The Biomass Material Technology

Kenji Yao Design for Environment Group,
Technology Development Group
Toshiaki Sagara same as above
Masahiro Moriyama same as above
Seiichi Takagi same as above

In confronting the environmental crisis of carbon dioxide emissions and the exhaustion of oil on a global basis, plant resins have been proposed as alternatives to petroleum-based plastics. In order to accomplish carbon neutrality and make the best use of scarce resources, Fuji Xerox has made a continuous effort to develop environmental technologies to utilize resin originating from plants, specifically from maize or corn, in the plastic materials applied to our printers and copiers.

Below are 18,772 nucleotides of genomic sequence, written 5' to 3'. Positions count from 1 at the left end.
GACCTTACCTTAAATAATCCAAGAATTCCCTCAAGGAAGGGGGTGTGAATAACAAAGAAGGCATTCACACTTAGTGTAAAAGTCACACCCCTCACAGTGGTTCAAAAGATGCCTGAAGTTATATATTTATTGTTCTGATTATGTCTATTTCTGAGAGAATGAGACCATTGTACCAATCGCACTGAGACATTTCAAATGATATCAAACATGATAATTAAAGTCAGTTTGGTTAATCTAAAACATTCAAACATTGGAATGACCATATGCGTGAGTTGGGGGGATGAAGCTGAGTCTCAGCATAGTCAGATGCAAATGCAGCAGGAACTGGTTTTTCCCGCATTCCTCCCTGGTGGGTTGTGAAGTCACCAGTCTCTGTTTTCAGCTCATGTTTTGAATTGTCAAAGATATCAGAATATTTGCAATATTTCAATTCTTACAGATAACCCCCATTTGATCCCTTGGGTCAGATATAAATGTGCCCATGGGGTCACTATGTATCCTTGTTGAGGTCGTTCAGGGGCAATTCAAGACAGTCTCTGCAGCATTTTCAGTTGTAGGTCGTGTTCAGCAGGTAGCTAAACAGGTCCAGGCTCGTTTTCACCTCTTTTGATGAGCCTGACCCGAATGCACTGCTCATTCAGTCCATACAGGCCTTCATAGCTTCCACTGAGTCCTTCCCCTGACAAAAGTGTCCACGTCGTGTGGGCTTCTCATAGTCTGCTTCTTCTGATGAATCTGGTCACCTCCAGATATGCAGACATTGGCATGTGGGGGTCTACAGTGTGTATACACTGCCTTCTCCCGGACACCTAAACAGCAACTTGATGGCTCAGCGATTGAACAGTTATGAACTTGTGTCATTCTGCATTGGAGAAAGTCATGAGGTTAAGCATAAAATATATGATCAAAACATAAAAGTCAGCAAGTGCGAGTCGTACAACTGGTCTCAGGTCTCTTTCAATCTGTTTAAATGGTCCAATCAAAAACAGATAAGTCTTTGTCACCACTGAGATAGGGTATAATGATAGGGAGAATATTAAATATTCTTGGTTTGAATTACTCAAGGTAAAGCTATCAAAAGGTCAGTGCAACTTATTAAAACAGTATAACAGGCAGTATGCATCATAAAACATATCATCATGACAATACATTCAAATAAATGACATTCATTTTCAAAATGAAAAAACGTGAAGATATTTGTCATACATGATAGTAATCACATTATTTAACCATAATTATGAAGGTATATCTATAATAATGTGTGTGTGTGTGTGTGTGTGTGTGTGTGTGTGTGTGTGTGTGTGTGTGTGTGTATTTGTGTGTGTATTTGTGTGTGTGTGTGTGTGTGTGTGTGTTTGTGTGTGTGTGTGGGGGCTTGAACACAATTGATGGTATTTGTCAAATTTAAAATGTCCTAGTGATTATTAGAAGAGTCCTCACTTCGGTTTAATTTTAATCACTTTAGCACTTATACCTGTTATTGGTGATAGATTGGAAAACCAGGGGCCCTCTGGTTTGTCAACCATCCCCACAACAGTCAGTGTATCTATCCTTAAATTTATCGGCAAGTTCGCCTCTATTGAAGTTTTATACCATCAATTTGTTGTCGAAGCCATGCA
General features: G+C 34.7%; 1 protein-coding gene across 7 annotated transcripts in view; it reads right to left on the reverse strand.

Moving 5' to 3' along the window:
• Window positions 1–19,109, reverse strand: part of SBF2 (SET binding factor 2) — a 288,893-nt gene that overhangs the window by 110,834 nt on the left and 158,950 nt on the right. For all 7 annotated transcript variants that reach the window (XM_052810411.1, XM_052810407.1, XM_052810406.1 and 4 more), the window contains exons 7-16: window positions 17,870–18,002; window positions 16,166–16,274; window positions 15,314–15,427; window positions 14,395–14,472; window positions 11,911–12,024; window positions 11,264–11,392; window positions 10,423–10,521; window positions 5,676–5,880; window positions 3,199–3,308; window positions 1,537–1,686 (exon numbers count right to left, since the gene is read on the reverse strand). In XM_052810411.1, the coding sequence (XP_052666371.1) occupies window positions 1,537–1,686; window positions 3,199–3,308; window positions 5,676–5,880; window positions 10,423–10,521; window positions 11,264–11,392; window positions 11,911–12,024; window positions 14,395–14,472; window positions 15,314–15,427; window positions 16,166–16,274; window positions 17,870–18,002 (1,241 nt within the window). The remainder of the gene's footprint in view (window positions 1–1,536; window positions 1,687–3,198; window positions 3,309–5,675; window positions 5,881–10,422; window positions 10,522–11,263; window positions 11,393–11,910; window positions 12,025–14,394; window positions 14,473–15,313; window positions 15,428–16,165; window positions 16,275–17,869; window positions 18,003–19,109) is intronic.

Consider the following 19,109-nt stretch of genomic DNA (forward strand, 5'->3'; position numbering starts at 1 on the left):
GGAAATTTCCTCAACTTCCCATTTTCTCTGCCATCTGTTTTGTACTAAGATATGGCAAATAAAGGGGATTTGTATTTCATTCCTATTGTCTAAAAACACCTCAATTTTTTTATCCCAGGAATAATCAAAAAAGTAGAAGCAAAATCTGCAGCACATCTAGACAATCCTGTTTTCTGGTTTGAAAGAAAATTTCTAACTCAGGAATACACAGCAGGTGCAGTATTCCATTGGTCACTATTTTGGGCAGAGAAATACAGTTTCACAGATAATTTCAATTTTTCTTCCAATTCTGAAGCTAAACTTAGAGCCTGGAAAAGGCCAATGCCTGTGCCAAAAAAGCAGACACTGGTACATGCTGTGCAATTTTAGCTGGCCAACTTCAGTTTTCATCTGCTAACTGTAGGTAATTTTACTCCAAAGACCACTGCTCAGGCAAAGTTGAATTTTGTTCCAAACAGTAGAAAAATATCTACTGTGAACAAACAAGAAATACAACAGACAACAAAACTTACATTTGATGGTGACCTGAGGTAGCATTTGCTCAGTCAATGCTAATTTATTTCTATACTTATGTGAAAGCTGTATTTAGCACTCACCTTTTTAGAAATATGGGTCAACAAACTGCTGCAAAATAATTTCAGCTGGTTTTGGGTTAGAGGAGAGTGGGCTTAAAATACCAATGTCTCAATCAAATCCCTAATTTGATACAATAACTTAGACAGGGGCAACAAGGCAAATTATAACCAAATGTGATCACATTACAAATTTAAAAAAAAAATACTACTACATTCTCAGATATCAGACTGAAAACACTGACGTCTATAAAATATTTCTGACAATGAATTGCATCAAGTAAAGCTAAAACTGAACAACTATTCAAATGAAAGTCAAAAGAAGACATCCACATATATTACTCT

Ordinarily, the resins used for printers and copiers face strict requirements in terms of flame resistance and impact resistance or rigidity. Meeting both kinds of requirements is enormously challenging for biomass plastics.

Our researchers have finally succeeded in uniting these apparently incompatible characteristics in a single material. In terms of performance, our biomass plastics are superior to ABS (Acrylonitrile Butadiene Styrene), which is generally used as an interior finishing material. Moreover, they were certified by Japan's BioPlastics Association in June 2007 for reaching the target level of plant ingredients of more than 25 percent weight. In this accomplishment, we have taken the important first step in introducing products employing "green" plastics into the market.

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